The Chicago Fire had the momentum heading into Sunday’s showdown with Kansas City Wizards, but that momentum disappeared with an early Wizards goal and with every missed chance the Fire botched.
Fire fans will curse Chad Barrett and Jon Busch, while Wizards fans will thank Jack Jewsbury and Kevin Hartman. The reality is that the teams aren’t that far apart and should battle for a place atop the East standings all season long.
SBI Correspondents Mike Cross and Stephen Wattles took in the action on Sunday and provided us with there takes on the Wizards’ 1-0 win against the Fire:
Wizards win ugly, but still win
By MIKE CROSS
Well, I’m not sure what to think about this one. I’m ecstatic with the win but I’m not sure what if anything we learned from this game. Wizard’s fans I’m sure don’t want to look this gift horse in the mouth so I’ll just offer some random observations which probably amount to looking the gift horse in the mouth.
The first observation is Kevin Hartman does a heck of a David James imitation. I know ones white and ones black but I swear they’re two brothers from different mothers. I made the mistake of watching the Man City, Portsmouth game Sunday morning before the game and Hartman blurred the lines between the two games for me. Hartman made brilliant save after brilliant save followed by the occasional walk about just to make sure my heart medication was working. In the end the result was a second straight clean slate thanks to the club that Chad Barrett uses for a right foot.
The next observation which is really a question is, is the Wizard’s defense good or just lucky? All I know is they got another shutout with thanks to Mr. Barrett’s aforementioned right foot. But time after time Jimmy Conrad and an alternating cast of, hero’s of the moment stepped forward and made play after play. Jonathan Leathers again proved a revelation coming on as a late substitution. His handling of a ball in the corner when he saved a corner kick with a backward header was a simply exceptional play. Displaying far more touch than a defender is supposed to have. Chicago may have had a multitude of chances but the Wizards had an answer for each one. In the end I suppose that’s all that matters.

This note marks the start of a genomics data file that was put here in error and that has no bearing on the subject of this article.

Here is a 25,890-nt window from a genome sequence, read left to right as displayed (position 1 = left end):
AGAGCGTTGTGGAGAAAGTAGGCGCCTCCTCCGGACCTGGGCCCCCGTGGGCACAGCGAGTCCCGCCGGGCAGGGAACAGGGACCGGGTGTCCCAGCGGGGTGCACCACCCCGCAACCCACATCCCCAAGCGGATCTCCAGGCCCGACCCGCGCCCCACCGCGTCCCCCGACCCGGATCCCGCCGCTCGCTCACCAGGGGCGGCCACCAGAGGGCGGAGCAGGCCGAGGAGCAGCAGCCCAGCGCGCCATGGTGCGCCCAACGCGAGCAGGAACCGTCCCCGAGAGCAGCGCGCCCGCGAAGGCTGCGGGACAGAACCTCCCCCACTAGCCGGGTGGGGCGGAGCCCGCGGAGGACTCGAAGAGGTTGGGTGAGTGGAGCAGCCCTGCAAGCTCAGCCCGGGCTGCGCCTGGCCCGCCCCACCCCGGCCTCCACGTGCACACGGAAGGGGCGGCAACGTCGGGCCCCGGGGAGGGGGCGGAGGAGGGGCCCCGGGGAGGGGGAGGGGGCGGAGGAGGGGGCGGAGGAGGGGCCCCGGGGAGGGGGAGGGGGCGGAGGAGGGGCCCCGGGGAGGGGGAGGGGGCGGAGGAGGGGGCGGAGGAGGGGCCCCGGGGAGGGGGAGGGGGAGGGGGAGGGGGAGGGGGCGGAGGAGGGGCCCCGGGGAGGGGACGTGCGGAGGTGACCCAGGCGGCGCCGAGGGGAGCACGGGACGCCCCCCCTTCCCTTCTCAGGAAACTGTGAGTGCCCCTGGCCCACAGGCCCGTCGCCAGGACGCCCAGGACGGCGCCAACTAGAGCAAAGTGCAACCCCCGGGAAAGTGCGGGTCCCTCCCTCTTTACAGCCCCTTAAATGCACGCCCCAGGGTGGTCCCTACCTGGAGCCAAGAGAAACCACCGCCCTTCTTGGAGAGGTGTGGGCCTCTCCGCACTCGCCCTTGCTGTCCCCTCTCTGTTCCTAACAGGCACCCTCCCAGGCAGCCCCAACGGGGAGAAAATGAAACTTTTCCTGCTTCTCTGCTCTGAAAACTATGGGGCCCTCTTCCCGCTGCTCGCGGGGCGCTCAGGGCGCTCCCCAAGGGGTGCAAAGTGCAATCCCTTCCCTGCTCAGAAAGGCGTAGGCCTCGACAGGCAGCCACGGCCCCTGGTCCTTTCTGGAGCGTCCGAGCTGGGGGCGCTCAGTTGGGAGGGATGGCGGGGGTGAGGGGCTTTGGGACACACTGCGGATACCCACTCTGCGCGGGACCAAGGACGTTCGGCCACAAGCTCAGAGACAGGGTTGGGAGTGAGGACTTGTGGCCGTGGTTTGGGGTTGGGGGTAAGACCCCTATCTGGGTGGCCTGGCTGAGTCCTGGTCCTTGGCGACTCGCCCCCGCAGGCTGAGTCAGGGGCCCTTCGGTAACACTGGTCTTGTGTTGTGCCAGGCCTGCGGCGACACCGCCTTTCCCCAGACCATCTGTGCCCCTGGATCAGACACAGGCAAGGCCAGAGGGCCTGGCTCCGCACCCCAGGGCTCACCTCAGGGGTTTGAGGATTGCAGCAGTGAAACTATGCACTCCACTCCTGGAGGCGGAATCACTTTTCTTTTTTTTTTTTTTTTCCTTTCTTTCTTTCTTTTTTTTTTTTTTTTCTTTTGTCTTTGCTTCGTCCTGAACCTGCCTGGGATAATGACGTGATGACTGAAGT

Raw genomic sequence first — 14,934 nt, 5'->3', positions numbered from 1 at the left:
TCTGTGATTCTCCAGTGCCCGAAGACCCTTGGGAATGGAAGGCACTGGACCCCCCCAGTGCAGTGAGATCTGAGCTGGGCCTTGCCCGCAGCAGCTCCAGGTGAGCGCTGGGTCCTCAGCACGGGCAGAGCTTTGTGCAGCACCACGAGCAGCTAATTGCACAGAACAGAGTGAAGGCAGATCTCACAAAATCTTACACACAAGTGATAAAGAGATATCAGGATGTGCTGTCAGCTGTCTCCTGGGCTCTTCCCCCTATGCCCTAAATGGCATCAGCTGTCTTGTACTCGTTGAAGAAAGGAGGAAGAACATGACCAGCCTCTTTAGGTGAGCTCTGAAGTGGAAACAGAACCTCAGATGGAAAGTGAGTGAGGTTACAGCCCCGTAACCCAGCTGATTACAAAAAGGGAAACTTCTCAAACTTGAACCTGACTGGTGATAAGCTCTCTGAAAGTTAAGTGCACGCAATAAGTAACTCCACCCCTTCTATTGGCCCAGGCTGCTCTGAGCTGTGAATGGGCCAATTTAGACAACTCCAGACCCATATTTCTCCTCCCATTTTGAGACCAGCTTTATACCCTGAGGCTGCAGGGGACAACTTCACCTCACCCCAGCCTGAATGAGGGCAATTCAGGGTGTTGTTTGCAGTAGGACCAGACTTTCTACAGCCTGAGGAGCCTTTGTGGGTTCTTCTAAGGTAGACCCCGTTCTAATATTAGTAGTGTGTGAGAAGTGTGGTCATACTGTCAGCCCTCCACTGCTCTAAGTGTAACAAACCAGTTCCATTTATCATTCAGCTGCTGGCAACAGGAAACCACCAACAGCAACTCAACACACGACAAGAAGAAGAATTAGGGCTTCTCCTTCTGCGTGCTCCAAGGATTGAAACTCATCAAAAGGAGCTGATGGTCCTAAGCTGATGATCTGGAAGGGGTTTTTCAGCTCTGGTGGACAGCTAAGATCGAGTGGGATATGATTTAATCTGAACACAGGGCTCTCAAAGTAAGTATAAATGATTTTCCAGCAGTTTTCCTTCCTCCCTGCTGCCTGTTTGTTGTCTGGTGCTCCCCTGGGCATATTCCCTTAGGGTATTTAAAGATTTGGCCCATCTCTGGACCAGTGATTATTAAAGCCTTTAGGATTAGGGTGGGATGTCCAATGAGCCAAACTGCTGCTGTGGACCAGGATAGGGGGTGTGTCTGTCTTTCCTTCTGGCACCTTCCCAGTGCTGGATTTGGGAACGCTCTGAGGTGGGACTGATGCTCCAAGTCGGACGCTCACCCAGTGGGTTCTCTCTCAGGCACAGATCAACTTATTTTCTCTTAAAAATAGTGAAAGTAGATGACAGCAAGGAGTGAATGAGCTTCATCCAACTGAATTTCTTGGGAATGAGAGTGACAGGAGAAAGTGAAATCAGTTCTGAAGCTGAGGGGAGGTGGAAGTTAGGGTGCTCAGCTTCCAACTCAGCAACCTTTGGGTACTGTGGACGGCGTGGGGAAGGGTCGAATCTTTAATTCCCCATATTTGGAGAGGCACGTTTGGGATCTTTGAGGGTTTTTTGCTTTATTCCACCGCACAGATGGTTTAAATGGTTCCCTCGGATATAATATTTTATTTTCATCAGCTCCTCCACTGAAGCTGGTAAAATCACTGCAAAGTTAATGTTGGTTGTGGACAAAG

Next, the offense has offered us moments of absolute brilliance this year. The Lopez to Jewsbury connection in this game was a sublime piece of passing and finishing in equal measure that was absolutely one of the best of these moments. As of yet this season these moments just haven’t been frequent enough to make Wizards fans comfortable. After two games we had five goals. Now after five we have only increased our total to seven goals. The good news is we’ve still managed to secure points. If we want to win like the 2000 cup winners that’s fine with me but I don’t think that’s exactly the style coach Onalfo is going for.
Then there was Cuauhtemoc Blanco, the flopping, whining, eye-poking captain of the Fire. His antics represent everything fans of most American sports hate about soccer. Hate them they may, but his antics and he are effective. Truth be told I don’t think Blanco’s tactics are all that foreign. They put me in mind of the NASCAR saying, “If you ain’t cheatin’ you ain’t tryin’.” And Blanco certainly tries in every game. He must have been an amazing player to watch in his prime. I think it was Steven Cohen who called Blanco the perfect villain for MLS and I think that is a fair description of his role in the league. As for me I can say my team beating any team with Blanco on it is a tremendously satisfying experience.